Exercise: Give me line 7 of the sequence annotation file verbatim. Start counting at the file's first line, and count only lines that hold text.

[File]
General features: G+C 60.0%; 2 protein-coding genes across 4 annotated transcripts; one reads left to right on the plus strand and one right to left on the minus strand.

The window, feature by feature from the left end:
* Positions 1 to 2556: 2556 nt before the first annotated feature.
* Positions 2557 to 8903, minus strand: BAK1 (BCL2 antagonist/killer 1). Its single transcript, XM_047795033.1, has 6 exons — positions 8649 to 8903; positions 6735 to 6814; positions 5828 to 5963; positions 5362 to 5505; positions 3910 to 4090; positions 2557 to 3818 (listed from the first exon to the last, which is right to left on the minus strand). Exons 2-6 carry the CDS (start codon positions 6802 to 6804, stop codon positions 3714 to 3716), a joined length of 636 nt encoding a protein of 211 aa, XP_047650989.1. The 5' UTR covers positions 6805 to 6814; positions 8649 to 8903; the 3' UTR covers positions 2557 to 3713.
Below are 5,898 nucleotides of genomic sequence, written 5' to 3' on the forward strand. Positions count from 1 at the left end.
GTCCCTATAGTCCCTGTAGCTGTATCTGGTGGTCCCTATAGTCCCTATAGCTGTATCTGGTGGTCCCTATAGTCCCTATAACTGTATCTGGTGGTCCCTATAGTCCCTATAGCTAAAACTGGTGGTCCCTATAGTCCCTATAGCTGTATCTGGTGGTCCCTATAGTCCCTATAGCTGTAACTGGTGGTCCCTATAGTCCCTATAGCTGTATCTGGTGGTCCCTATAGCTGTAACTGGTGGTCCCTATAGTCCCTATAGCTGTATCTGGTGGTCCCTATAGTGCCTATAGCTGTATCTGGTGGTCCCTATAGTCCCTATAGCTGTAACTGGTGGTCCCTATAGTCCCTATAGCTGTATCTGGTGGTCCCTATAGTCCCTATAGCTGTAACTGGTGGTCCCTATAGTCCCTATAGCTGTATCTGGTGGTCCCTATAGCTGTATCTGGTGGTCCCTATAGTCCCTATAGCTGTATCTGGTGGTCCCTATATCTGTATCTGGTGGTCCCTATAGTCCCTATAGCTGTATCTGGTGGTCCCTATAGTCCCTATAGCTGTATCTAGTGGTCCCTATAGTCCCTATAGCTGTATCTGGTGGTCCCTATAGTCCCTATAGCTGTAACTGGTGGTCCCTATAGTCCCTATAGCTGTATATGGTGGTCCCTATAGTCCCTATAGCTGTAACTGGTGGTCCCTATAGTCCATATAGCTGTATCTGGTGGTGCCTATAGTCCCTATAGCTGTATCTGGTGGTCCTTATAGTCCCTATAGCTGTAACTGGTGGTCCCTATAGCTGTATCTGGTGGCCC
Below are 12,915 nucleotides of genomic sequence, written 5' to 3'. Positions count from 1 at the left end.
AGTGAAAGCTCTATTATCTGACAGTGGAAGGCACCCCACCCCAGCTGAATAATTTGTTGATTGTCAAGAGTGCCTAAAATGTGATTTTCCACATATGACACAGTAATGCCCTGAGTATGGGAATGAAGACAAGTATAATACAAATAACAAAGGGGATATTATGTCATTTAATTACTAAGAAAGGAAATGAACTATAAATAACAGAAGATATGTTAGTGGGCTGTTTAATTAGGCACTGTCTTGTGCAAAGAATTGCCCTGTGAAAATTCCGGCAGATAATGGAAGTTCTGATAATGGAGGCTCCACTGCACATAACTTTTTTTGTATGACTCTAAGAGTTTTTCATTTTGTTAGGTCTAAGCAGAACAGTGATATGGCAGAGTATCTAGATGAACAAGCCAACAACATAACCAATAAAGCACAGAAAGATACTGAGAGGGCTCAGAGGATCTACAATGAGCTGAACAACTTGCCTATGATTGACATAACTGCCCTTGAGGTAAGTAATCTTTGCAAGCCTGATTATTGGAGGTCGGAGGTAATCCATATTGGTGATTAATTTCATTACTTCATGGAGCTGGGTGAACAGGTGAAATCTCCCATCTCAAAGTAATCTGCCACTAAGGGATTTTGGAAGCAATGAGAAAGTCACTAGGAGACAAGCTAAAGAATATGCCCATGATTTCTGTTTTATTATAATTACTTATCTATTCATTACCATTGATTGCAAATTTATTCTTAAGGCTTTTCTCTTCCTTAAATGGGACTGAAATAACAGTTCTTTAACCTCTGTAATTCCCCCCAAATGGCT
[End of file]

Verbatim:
Below are 12,915 nucleotides of genomic sequence, written 5' to 3'. Positions count from 1 at the left end.